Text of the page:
Sometimes, children set a great example for recycling entrepreneurs. This is certainly true for the 13-year-old José Adolfo from Peru, who recently won the Children’s Climate Prize 2018.
José Adolfo started an ‘eco-bank’ in his local community when he was seven years old. This unique venture encourages children and young adults to bring solid waste to dedicated collection points in exchange for money. The reward, paid by official recyclers, is then deposited in a bank account.
New clients of the eco bank must bring it at least 5kg of waste to set up an account. They are then expected to ‘deposit’ a minimum of 1kg of recyclables each month. Clients may choose to withdraw or save up their credits.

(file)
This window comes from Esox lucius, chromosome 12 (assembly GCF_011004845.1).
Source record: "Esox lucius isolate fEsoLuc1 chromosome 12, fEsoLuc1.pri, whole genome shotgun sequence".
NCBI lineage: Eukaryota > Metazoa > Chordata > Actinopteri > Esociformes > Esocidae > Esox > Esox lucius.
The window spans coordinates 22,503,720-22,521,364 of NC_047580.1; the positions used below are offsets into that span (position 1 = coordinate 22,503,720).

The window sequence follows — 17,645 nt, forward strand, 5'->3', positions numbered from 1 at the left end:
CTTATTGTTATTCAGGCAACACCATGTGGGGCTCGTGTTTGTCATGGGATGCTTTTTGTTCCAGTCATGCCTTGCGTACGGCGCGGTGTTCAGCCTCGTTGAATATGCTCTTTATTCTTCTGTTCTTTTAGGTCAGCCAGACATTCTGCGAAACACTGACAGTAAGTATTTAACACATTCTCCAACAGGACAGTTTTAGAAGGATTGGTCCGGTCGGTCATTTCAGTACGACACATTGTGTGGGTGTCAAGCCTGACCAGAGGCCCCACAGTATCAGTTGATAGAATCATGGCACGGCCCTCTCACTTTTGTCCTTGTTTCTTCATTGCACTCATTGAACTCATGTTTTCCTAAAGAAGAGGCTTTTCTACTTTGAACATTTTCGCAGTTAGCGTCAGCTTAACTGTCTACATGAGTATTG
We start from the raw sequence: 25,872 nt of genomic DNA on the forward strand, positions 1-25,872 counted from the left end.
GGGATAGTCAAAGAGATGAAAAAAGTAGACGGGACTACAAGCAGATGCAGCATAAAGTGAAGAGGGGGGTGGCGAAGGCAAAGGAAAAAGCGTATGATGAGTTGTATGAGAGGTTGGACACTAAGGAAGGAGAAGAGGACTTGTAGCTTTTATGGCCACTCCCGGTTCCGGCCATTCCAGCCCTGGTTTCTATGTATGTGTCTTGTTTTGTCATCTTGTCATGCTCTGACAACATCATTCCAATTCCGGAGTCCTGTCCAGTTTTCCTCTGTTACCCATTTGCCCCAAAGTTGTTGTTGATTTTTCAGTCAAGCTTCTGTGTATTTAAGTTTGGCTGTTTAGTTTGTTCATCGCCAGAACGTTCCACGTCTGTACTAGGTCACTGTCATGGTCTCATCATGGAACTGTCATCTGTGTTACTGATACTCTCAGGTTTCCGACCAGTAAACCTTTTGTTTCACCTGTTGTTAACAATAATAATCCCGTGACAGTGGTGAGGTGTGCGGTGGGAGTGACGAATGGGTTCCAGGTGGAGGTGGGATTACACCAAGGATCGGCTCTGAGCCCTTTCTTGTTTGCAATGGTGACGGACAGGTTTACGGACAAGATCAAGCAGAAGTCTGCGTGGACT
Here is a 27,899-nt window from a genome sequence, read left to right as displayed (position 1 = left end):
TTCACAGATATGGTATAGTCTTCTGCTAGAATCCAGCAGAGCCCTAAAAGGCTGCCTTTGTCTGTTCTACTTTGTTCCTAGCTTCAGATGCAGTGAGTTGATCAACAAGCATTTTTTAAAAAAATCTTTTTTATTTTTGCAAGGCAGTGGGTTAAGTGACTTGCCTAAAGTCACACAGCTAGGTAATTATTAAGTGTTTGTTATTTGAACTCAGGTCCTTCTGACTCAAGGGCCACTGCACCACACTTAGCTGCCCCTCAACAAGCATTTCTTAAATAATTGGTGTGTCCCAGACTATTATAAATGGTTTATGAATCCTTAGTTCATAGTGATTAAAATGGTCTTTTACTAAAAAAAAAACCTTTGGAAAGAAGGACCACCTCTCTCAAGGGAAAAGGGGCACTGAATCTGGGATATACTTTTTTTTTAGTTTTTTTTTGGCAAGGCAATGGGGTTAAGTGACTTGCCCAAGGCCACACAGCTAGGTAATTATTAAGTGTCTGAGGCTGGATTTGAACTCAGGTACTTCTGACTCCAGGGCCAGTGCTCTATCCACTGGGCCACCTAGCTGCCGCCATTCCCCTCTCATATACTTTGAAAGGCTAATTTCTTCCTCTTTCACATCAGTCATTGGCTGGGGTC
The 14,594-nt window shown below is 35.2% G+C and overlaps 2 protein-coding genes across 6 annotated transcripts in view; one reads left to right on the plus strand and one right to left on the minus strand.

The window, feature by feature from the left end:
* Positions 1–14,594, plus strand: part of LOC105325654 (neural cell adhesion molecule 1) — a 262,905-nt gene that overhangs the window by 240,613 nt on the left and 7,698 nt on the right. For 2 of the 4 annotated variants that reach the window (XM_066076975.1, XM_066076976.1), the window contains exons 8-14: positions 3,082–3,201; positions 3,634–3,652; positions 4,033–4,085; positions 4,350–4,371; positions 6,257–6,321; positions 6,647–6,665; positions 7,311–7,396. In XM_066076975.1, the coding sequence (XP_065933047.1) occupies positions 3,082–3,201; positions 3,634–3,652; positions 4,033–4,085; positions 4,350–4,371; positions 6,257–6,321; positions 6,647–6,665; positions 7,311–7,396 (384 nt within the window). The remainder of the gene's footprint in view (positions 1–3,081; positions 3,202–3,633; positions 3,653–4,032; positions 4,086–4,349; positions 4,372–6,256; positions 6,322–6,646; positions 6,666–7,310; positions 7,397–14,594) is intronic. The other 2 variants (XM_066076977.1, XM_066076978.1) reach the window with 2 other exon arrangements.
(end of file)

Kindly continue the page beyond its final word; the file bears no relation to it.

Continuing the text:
‘My project is a bank for children and young people that provides financial education,’ Adolfo says. ‘We teach entrepreneurship in a practical way through financial transactions and solid waste.’
At the moment, the eco-bank has 10 educational centres with more than 3 000 children as members learning to invest and manage circular economic systems. Ultimately, the teenager hopes his venture will help fight poverty while contributing to climate change goals.
His efforts have not gone unnoticed by global sustainability experts. ‘José’s eco-bank is a brilliant way of linking economy and climate impact, both in thought and practice,’ says the jury of the annual Children’s Climate Prize. ‘He allows children to take micro loans, and pay, with items that are recyclable. A system that gives children both economic independence and power to influence the climate,’ the jury adds. ‘The potential impact is amazing.’
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